Why these elections are all the more exciting for Sweden

Martin Reck

DESPITE THIS BEING one of the most important years in Swedish political history, it seems as though students and the younger generation might not be that interested in voicing their opinion. A recent survey shows that only 40.7 per cent of Swedes born in the 1990’s will take part in the upcoming European Union parliamentary elections on 25 May.

This is a significant drop from the previous election — in 2009 — where the youngest demographic was one of the most dedicated and active groups. But the predicted participation in the election is overall very low, with around half of the voting eligible population predicted to hit the ballots in two weeks’ time.

The results are still fascinating as it points to a distinct lack of interest in what is going on at European level. Sweden will have its second election of 2014 in September, when the people are set to vote on the Swedish government. This has made newspapers dub 2014 the ‘Super Election Year’, but with such low interest it might not be as ‘Super’ as the media expects.

One of the most eye-catching stories of the 2014 election year is the potential rise of Sweden’s most controversial political party — the Sweden Democrats (Sverigedemokraterna). Labelled as racist, hostile to immigrants and against basic human rights, the party has invested great effort in achieving a strong showing at the upcoming European election. Party leader Jimmie Åkesson is currently on a country-wide tour in an attempt to gain as many voters as possible, despite not being a candidate for the election himself.

The other major Swedish parties currently in government have focused less on their campaigning for the European Parliamentary election, with more long-term approach to trying to secure a win in the upcoming governmental election. No matter what the result, the Swedish contingent in Europe will see quite a large upheaval. The Swedish Pirate Party is the party most likely to slip out of Europe, mainly due to the lack of presence in the national government. The Swedish Democrats are likely to gain two spots – which has been the aim they have declared publicly in the run up to the election.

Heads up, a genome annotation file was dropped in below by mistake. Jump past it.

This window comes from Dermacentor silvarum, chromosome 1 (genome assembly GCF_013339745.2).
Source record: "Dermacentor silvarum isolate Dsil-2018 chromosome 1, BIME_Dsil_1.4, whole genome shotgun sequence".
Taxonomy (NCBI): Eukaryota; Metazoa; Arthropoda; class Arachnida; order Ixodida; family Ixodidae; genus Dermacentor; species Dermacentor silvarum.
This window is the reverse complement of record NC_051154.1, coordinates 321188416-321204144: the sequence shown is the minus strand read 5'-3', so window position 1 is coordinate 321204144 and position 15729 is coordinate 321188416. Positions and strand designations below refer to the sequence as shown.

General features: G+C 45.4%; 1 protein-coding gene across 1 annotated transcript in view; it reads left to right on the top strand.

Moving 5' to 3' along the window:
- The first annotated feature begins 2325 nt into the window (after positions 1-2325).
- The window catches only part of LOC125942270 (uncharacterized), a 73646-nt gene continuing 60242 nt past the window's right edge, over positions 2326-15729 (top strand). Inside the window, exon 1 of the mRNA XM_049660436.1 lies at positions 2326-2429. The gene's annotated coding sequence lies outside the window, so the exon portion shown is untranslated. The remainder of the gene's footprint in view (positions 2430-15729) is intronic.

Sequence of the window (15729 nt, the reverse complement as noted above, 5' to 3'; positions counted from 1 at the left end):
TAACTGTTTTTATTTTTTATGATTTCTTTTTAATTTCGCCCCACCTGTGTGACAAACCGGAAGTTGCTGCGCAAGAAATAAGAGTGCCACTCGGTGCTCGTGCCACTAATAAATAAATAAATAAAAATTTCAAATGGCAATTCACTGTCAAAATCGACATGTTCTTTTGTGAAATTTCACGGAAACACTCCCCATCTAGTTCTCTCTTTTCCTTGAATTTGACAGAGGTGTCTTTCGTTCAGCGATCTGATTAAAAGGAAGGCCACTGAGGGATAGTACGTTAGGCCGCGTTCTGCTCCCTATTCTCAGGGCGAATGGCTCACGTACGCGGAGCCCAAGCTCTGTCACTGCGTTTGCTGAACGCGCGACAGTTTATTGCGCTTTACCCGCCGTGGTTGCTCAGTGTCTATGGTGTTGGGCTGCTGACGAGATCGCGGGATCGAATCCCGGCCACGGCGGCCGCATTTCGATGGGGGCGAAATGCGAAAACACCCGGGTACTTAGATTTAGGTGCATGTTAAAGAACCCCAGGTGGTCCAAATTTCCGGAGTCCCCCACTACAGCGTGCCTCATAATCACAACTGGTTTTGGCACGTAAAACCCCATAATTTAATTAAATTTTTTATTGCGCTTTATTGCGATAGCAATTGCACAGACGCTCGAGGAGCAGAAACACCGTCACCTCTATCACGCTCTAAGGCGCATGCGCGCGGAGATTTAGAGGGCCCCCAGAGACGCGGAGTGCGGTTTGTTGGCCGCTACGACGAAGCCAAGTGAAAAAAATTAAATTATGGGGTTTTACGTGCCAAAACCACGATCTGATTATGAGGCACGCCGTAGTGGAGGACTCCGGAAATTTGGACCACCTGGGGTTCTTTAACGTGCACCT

Curveballs are always likely to happen when there is a European Parliamentary election in Sweden. In 2004, the newly formed June List party achieved a whopping 14 per cent of the votes, coming out of nowhere and catching everyone off guard. With the Pirate Party attaining 7.1 per cent of the votes in 2009, it saw the June List drop out, and themselves taking their place as the only non-governmental party representing Sweden. This time it is the left-oriented Feminist Initiative (F!) looking to cause a surprise  as a non-governmental party – battling it out with the Swedish Democrats and the Pirate Party for seats in Europe.

Only a handful of Swedish political parties can expect a seat in Europe, with some of the fringe parties from previous years fighting tooth and nail to keep their seats. According to the latest figures, published in a SIFO survey, the Center Party (Centerpartiet) and the Christian Democrats (Kristdemokraterna) are the two established European Parliament parties most likely to be battling for spots with the Swedish Democrats and the Feminist Initiative. The Social Democrats, historically Sweden’s largest party, looks to gain the highest number of seats with an estimated 31.2 per cent of the votes. The current leading government party Moderaterna comes in at 21.7 per cent, keeping the status quo with their main rivals, the Social Democrats.

However for the average Swede, the Parliamentary election is merely an indication of which side of the political spectrum will be in charge come September. No matter the results – Sweden will be in for an exciting May 25th.

Words: Niklas Jakobsson

Photo: Daniel Reck

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